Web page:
Collectible Wedgwood tops the list for many collectors of fine pottery, china, figurines, and more. In addition, Wedgwood on your table is a mark of refinement. From the crisp, clean white of Signet Platinum to the more whimsical and fun Harlequin Collection, Wedgwood sets the standard for tea time elegance!
Tea time isn’t just about tea. It’s about slowing down, taking time to be with friends and loved ones, enjoying a moment aside from the hubbub (sort of like pulling off the expressway onto a quiet tree-lined side street for awhile on your journey through life). No wonder tearooms and an elegant tea time (which many call “high tea”) are becoming increasingly popular. And no wonder that elegant teawares such as Wedgwood continue in popularity.
Born in 1730, the first Josiah Wedgwood took a mere 29 years of living before he founded the Wedgwood company (of course, his parents were potters and he apprenticed as a potter before striking out on his own). The company grew and prospered over the years, despite an economic bump here and there, with Josiah’s descendants (including Josiah II and Josiah III) continuing to expand their line of wares and trying new things. Today, Lord Wedgwood, a direct descendant of Josiah, acts as Brand Ambassador.
For those of you who want to collect Wedgwood to actually use, they have a variety of modern patterns, listed A thru Z on their site plus available from a variety of stores, online as well as “brick and mortar.” My personal favorite is Oberon. It looks like a warm Southern day when peaches are hanging ripe from the trees and the air is filled with their sweet scent. The Royal Albert Country Rose pattern (a Royal Doulton design that is now part of Wedgwood), though, has its merits and air of ease and comfort and the Wild Strawberry pattern is light and delicate. Other patterns go from ornate and traditional to sleek and modern (by fashion designers Jasper Conran and Vera Wang).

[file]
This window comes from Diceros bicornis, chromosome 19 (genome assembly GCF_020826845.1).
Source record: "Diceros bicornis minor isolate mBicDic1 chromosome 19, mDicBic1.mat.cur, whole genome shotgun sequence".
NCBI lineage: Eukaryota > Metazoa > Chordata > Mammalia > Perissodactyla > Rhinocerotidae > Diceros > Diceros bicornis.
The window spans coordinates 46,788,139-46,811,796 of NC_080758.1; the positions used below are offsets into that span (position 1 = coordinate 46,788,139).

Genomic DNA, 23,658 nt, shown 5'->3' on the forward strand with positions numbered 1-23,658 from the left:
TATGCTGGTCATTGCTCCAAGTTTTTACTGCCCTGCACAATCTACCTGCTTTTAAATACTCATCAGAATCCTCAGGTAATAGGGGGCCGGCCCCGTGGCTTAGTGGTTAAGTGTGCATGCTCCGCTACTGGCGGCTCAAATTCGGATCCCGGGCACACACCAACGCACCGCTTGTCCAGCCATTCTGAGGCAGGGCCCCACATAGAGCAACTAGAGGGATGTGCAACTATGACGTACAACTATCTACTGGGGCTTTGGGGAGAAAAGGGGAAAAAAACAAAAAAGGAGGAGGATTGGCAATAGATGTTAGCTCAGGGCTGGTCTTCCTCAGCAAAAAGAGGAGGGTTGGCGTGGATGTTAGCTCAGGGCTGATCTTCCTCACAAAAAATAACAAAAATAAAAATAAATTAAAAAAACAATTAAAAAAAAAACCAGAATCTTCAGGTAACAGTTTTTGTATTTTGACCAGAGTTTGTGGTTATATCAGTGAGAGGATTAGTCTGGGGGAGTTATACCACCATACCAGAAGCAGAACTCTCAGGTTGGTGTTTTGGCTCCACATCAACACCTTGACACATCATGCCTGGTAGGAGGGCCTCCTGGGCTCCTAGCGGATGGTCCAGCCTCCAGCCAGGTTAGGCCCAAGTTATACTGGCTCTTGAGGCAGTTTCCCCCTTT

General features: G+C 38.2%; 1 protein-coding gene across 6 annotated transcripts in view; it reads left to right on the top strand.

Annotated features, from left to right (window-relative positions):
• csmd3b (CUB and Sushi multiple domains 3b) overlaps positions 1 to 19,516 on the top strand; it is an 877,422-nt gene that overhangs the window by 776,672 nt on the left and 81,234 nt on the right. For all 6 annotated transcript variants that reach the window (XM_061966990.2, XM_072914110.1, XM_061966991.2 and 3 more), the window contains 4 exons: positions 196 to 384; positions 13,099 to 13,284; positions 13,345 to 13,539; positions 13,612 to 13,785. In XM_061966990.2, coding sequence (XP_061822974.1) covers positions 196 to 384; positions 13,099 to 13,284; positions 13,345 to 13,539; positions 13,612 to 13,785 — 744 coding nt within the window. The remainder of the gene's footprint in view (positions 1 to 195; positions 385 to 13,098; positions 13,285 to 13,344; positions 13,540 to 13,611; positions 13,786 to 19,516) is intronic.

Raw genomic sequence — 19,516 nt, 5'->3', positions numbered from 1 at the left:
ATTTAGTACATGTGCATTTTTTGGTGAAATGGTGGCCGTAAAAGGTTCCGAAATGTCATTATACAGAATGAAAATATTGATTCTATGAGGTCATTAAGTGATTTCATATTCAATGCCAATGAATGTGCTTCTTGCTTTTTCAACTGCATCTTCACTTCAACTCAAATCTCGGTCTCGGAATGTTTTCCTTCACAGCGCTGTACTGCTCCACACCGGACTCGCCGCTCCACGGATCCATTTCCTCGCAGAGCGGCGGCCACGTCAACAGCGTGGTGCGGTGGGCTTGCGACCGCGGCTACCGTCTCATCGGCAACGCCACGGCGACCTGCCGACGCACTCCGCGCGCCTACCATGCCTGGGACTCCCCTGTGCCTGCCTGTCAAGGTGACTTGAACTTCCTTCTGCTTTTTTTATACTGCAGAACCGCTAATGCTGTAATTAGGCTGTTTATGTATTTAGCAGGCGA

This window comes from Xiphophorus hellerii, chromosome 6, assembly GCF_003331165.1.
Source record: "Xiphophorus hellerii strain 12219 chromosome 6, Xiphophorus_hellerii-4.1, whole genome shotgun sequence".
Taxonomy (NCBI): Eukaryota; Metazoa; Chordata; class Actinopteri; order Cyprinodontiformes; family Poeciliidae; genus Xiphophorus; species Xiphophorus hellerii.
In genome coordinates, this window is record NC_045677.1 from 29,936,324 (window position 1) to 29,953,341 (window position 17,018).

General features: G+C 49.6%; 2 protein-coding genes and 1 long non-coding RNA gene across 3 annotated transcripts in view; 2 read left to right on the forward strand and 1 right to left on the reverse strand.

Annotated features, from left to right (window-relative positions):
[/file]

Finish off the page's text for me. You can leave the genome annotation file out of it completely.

Collecting older Wedgwood pieces is another matter. Learn the company history and the marks they used during certain times in that history. Don’t get suckered into buying Wedgwood Jasperware marked with a date prior to 1775, when it was first perfected and introduced. Antique Wedgwood Lustre ware glaze wasn’t introduced until 1806 and Wedgwood majolica first became available in 1860, over a hundred years after the company was founded. Turquoise jasperware was only made from 1875 to 1885. Royal blue jasper ware was introduced in 1953 to celebrate Queen Elizabeth’s coronation. In 1986, Waterford acquired Wedgwood and formed Waterford Wedgwood plc.
Josiah was adamant about marking his wares and pursuing his rights in court when people tried to copy them. His mark included the name “Wedgwood,” not just the simpler symbols used by other potters of his day. Still, anything made between 1759 and 1781 are difficult to verify as true Wedgwood. Look for the correct mark as both an indication that the piece is genuine and an indicator of its true age.
Whether you’re collecting for the value or to add sparkle and fashion to your tea time, happy hunting!
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